As for the etymologies that play such a large (and to a modern reader often tedious) part of the dialogue, Ademollo quite plausibly argues that they are intended seriously (pp. 237–41). But as to the question what their serious purport is, he opts for saying that they function in the way that Plato’s myths do. Obscurum per obscurius? Anyway, it is less than fully persuasive.

Occasionally a little too much time is spent on details that don’t seem to cut much ice. E.g., there is a long discussion (pp. 107–10, including a photograph of a vase painting) concerning the proper translation of κερκίς; Ademollo contends, quite possibly correctly, that the standard “shuttle” is wrong, and opts for “pin-beater.” But having commented that “students of Plato are curiously loath to acknowledge” the mistranslation, it turns out that it makes no real difference to the argument of the dialogue, and Ademollo summarily drops it.

But none of these cavils counts against the overall value of what is in fact an extremely good book; it sets a high standard for philosophical and philological commentary.

Dido’s Legacy

Interesting feature from Tunisia Live:

Her story ends in suicide, caught up in the flames of a funeral pyre. Scholars of ancient literature know it well, Virgil’s tragic tale of a lustful Queen of Tyre, in the epic poem the Aeneid. But less well-known is the legend, passed down in oral form, of a heroine who through courage and determination founded a city to rival Rome, and who refused to let herself be subject to men, even at the cost of her life.

Dido, or Elissa, as she is known in the legend, was said to be a Phoenician princess who fled Tyre when her brother, the king, murdered her husband. Rather than bemoaning her lot, she took her companions and set sail for North Africa. When she reached Tunisia, she used her wit to gain control of the area of Carthage by getting locals to promise her whatever she could fit within the hide of an ox. She cut the ox’s throat and had her traveling companions cut the hide into thin strips, placing them around the perimeter of the city.

Dido founded Carthage, populating it by organizing the marriage of her male companions and a group of virgins from Cyprus. But when a Berber ruler demanded that she marry him or he would wage war on her city, she killed herself in the heat of battle rather than be subjected to his authority.

In contrast, the Roman tale promoted the image of imperial Rome and cast Dido as a slighted woman who couldn’t live without her man. Aeneas, after escaping Troy, falls in love with Dido. But the god Jupiter tells him he must leave to fulfill his destiny. Dido, crazed with love, curses the Trojans just before she stabs herself in the heart. According to the Aeneid, Aeneas would go on to found Rome.

Many scholars agree that Rome used Dido and Aeneas’ ill-fated love story to justify their actions during the Punic Wars between Carthage and Rome. Some have even suggested that Dido’s desire for Aeneas symbolized a twisted view that the colony desired the colonizer, desired domination.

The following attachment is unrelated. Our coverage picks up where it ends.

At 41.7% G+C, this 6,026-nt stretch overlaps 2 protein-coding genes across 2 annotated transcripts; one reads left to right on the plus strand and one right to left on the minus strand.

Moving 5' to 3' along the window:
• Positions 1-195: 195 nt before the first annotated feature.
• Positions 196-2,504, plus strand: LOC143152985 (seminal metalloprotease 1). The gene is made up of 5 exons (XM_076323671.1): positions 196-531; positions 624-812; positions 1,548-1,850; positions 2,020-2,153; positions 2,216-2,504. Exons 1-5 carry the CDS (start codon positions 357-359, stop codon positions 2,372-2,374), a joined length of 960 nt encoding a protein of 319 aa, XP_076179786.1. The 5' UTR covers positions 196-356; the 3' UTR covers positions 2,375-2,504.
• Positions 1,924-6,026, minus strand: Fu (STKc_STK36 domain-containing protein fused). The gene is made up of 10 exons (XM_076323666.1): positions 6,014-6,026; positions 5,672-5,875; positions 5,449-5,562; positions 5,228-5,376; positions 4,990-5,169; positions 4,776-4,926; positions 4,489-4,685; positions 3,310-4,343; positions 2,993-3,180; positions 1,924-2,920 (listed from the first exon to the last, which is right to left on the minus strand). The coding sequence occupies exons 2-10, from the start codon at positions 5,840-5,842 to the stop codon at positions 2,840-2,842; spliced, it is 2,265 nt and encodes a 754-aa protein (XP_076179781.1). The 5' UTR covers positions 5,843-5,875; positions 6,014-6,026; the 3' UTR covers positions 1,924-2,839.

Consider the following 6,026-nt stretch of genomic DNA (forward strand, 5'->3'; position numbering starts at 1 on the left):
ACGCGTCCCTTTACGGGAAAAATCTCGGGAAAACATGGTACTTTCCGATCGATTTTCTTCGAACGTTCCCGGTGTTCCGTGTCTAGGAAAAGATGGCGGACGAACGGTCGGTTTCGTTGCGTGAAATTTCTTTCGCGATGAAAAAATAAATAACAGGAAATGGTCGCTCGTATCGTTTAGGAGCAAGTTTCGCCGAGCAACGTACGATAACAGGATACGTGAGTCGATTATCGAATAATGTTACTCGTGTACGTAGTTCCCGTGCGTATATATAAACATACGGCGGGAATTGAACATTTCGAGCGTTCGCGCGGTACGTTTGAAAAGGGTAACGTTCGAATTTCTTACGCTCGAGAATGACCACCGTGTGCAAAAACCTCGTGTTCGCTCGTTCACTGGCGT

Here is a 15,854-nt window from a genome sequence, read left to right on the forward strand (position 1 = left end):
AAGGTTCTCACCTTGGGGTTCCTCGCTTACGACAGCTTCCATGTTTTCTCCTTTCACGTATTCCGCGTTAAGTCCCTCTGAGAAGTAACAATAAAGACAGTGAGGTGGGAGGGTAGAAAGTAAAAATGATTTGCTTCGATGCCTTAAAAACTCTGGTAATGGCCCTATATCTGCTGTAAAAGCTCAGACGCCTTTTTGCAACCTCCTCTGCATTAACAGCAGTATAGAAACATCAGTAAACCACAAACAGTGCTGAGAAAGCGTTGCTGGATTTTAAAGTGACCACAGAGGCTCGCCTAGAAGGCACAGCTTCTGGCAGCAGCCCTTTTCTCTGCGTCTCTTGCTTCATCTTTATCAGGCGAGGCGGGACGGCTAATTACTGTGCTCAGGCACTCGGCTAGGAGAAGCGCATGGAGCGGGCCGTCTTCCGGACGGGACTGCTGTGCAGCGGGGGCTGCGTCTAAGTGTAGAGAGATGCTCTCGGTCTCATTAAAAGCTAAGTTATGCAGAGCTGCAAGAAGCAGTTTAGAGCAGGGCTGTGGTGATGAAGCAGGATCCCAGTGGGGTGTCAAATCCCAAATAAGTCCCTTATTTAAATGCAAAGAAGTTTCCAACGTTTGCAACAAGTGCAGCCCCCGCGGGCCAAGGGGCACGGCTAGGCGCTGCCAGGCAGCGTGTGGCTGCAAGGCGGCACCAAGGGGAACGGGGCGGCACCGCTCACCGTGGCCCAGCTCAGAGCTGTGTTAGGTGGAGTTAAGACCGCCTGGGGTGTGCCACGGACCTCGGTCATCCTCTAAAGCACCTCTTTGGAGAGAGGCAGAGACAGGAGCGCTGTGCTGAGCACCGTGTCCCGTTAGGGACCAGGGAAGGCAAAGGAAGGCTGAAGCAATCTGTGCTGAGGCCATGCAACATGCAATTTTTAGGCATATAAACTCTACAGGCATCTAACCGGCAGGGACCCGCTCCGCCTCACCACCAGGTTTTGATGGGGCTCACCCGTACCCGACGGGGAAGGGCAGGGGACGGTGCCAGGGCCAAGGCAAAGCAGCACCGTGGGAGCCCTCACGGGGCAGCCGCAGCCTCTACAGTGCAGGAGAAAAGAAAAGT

In modern-day Carthage, Tunisia, Dido’s name is attached to everything from restaurants to beauty parlors to wine. A search for “Didon Tunisie” (French for Dido Tunisia) reveals a dental surgery company and a hotel as the first hits. Dido has become a cultural icon in Tunisia, comparable to Joan of Arc in France.

But there is a difference. Dido, also known as Elissa, is part of the heritage of a country where patriarchy is the cultural norm. The fact that as a woman, she founded one of Tunisia’s most important cities, is significant.

Nejet M’Chala, a Tunisian professor of literature says that today Elissa represents “feminine wisdom and inventiveness, care for the other…a creative empowered woman.” Children read her story at school, she says, and learn what it means to be “a courageous, smart woman.”

“Today women identify with Dido as an icon of self-determination and freedom…She is the icon of basic human rights.”

In his 1980’s novel “Elissa La Reine Vagabonde” (Elissa the Vagabond Queen), Franco-Tunisian writer Fawzi Mellah gives the tale of Dido a breath of new life by using the story to comment on modern Tunisia. On page 71, he speaks of Dido’s desire for the new city she would build, “A fragile, maternal land. Not a fatherland (who was it who invented that absurd term?). It was a motherland that I desired; If need be, I would invent it.” Some have interpreted Mellah’s words as his way of voicing his own disapproval at the patrimony and marginalization of women in the public sphere in his home country.

In 2010, Jeune Afrique wrote an article about women in Tunisia. It compared Dido to all the women in Tunisia that have come after her, “who have shone in the sky of this country,” to make Tunisian women “the freest, the most educated and most active of the Maghreb region – of the Middle East.”

But after the Revolution, women’s rights groups have kept a close watch on how the female population is treated in the new Tunisia. Activists and politicians like Ahlem Belhadj, the President of the Tunisian Association for Democratic Women, say that Tunisia’s struggle for equality is not over.

In this confusing modern era, Dido, and her story of bravery and creativity, becomes even more relevant. As M’Chala explained, Elissa represents equality in both society and politics. It’s this story, and its message, that has lasted through the ages, inspiring generations in the country she chose to call home.